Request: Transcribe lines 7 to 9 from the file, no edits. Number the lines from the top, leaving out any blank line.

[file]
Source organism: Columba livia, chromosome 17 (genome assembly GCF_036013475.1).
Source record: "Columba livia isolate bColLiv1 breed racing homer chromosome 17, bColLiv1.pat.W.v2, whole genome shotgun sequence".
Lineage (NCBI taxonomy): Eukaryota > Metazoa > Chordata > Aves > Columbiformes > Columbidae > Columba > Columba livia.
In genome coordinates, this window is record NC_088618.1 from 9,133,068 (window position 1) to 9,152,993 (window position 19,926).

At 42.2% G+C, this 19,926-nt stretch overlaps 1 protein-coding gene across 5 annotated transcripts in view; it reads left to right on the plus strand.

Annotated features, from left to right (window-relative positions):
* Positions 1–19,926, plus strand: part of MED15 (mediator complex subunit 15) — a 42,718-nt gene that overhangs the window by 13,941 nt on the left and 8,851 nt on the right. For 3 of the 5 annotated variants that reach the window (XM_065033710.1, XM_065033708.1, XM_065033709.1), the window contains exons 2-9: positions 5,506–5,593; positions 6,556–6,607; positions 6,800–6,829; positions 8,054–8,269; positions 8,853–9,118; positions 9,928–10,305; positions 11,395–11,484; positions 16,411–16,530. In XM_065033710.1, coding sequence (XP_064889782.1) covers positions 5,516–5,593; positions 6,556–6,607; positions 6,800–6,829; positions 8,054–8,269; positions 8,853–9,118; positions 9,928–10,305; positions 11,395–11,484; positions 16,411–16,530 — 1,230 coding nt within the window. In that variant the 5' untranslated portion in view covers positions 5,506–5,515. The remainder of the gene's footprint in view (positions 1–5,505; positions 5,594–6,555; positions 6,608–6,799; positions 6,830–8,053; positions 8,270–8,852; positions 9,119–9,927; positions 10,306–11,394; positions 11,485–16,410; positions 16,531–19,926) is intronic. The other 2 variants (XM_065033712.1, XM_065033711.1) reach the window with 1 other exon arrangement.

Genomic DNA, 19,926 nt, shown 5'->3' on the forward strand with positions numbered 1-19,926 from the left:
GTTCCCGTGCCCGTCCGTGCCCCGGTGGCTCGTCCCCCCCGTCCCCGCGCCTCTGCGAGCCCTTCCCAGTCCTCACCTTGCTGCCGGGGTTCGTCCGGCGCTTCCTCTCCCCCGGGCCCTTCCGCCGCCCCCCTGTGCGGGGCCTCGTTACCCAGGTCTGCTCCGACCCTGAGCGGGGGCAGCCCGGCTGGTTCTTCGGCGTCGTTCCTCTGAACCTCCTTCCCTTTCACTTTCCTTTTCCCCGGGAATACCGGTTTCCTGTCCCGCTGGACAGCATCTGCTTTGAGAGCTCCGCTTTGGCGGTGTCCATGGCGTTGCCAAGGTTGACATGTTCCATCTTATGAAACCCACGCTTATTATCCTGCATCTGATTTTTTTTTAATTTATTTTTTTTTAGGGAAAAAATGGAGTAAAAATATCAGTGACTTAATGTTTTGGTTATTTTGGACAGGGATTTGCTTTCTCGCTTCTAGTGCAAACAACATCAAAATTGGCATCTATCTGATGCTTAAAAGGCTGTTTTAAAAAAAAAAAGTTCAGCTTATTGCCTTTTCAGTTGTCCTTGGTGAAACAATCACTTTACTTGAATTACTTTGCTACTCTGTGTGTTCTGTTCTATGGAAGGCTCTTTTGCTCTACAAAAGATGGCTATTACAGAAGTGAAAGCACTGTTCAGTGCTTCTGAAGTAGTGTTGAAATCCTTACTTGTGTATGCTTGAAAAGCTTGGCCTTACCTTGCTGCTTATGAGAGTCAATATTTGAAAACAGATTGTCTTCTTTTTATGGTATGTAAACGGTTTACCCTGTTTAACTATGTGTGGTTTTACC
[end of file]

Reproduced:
* Positions 1–19,926, plus strand: part of MED15 (mediator complex subunit 15) — a 42,718-nt gene that overhangs the window by 13,941 nt on the left and 8,851 nt on the right. For 3 of the 5 annotated variants that reach the window (XM_065033710.1, XM_065033708.1, XM_065033709.1), the window contains exons 2-9: positions 5,506–5,593; positions 6,556–6,607; positions 6,800–6,829; positions 8,054–8,269; positions 8,853–9,118; positions 9,928–10,305; positions 11,395–11,484; positions 16,411–16,530. In XM_065033710.1, coding sequence (XP_064889782.1) covers positions 5,516–5,593; positions 6,556–6,607; positions 6,800–6,829; positions 8,054–8,269; positions 8,853–9,118; positions 9,928–10,305; positions 11,395–11,484; positions 16,411–16,530 — 1,230 coding nt within the window. In that variant the 5' untranslated portion in view covers positions 5,506–5,515. The remainder of the gene's footprint in view (positions 1–5,505; positions 5,594–6,555; positions 6,608–6,799; positions 6,830–8,053; positions 8,270–8,852; positions 9,119–9,927; positions 10,306–11,394; positions 11,485–16,410; positions 16,531–19,926) is intronic. The other 2 variants (XM_065033712.1, XM_065033711.1) reach the window with 1 other exon arrangement.

Genomic DNA, 19,926 nt, shown 5'->3' on the forward strand with positions numbered 1-19,926 from the left:
GTTCCCGTGCCCGTCCGTGCCCCGGTGGCTCGTCCCCCCCGTCCCCGCGCCTCTGCGAGCCCTTCCCAGTCCTCACCTTGCTGCCGGGGTTCGTCCGGCGCTTCCTCTCCCCCGGGCCCTTCCGCCGCCCCCCTGTGCGGGGCCTCGTTACCCAGGTCTGCTCCGACCCTGAGCGGGGGCAGCCCGGCTGGTTCTTCGGCGTCGTTCCTCTGAACCTCCTTCCCTTTCACTTTCCTTTTCCCCGGGAATACCGGTTTCCTGTCCCGCTGGACAGCATCTGCTTTGAGAGCTCCGCTTTGGCGGTGTCCATGGCGTTGCCAAGGTTGACATGTTCCATCTTATGAAACCCACGCTTATTATCCTGCATCTGATTTTTTTTTAATTTATTTTTTTTTAGGGAAAAAATGGAGTAAAAATATCAGTGACTTAATGTTTTGGTTATTTTGGACAGGGATTTGCTTTCTCGCTTCTAGTGCAAACAACATCAAAATTGGCATCTATCTGATGCTTAAAAGGCTGTTTTAAAAAAAAAAAGTTCAGCTTATTGCCTTTTCAGTTGTCCTTGGTGAAACAATCACTTTACTTGAATTACTTTGCTACTCTGTGTGTTCTGTTCTATGGAAGGCTCTTTTGCTCTACAAAAGATGGCTATTACAGAAGTGAAAGCACTGTTCAGTGCTTCTGAAGTAGTGTTGAAATCCTTACTTGTGTATGCTTGAAAAGCTTGGCCTTACCTTGCTGCTTATGAGAGTCAATATTTGAAAACAGATTGTCTTCTTTTTATGGTATGTAAACGGTTTACCCTGTTTAACTATGTGTGGTTTTACC